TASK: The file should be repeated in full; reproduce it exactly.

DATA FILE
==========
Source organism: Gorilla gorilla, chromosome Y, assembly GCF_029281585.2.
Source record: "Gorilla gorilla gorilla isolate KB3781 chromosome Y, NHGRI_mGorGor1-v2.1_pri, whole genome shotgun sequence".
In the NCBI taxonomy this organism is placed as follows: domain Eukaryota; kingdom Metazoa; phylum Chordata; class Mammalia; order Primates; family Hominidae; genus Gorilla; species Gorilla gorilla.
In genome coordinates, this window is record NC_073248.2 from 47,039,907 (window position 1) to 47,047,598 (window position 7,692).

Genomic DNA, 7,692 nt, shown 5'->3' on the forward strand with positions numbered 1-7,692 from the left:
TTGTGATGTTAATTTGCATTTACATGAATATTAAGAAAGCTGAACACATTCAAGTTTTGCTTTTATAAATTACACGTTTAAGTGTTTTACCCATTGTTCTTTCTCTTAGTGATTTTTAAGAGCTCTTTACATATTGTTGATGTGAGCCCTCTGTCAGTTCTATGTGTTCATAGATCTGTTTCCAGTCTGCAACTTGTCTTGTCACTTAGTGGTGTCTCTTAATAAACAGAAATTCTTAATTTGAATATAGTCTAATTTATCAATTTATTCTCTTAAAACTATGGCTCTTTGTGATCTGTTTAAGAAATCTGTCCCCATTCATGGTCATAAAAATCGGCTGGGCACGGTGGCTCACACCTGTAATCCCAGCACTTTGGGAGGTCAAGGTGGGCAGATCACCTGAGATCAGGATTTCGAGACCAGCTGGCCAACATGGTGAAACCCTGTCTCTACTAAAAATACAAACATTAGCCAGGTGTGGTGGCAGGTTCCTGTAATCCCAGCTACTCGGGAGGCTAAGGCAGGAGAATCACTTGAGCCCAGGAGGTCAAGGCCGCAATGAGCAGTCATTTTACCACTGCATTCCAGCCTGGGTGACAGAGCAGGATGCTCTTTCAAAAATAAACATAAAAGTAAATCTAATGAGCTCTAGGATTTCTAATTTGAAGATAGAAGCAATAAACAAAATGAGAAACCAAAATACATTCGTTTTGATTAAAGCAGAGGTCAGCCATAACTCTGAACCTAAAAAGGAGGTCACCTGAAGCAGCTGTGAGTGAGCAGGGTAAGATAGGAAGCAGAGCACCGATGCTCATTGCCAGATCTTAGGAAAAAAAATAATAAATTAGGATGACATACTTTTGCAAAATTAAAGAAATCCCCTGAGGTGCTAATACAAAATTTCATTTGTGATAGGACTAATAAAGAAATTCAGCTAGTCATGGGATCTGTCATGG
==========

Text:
Source organism: Gorilla gorilla, chromosome Y, assembly GCF_029281585.2.
Source record: "Gorilla gorilla gorilla isolate KB3781 chromosome Y, NHGRI_mGorGor1-v2.1_pri, whole genome shotgun sequence".
In the NCBI taxonomy this organism is placed as follows: domain Eukaryota; kingdom Metazoa; phylum Chordata; class Mammalia; order Primates; family Hominidae; genus Gorilla; species Gorilla gorilla.
In genome coordinates, this window is record NC_073248.2 from 47,039,907 (window position 1) to 47,047,598 (window position 7,692).

Genomic DNA, 7,692 nt, shown 5'->3' on the forward strand with positions numbered 1-7,692 from the left:
TTGTGATGTTAATTTGCATTTACATGAATATTAAGAAAGCTGAACACATTCAAGTTTTGCTTTTATAAATTACACGTTTAAGTGTTTTACCCATTGTTCTTTCTCTTAGTGATTTTTAAGAGCTCTTTACATATTGTTGATGTGAGCCCTCTGTCAGTTCTATGTGTTCATAGATCTGTTTCCAGTCTGCAACTTGTCTTGTCACTTAGTGGTGTCTCTTAATAAACAGAAATTCTTAATTTGAATATAGTCTAATTTATCAATTTATTCTCTTAAAACTATGGCTCTTTGTGATCTGTTTAAGAAATCTGTCCCCATTCATGGTCATAAAAATCGGCTGGGCACGGTGGCTCACACCTGTAATCCCAGCACTTTGGGAGGTCAAGGTGGGCAGATCACCTGAGATCAGGATTTCGAGACCAGCTGGCCAACATGGTGAAACCCTGTCTCTACTAAAAATACAAACATTAGCCAGGTGTGGTGGCAGGTTCCTGTAATCCCAGCTACTCGGGAGGCTAAGGCAGGAGAATCACTTGAGCCCAGGAGGTCAAGGCCGCAATGAGCAGTCATTTTACCACTGCATTCCAGCCTGGGTGACAGAGCAGGATGCTCTTTCAAAAATAAACATAAAAGTAAATCTAATGAGCTCTAGGATTTCTAATTTGAAGATAGAAGCAATAAACAAAATGAGAAACCAAAATACATTCGTTTTGATTAAAGCAGAGGTCAGCCATAACTCTGAACCTAAAAAGGAGGTCACCTGAAGCAGCTGTGAGTGAGCAGGGTAAGATAGGAAGCAGAGCACCGATGCTCATTGCCAGATCTTAGGAAAAAAAATAATAAATTAGGATGACATACTTTTGCAAAATTAAAGAAATCCCCTGAGGTGCTAATACAAAATTTCATTTGTGATAGGACTAATAAAGAAATTCAGCTAGTCATGGGATCTGTCATGG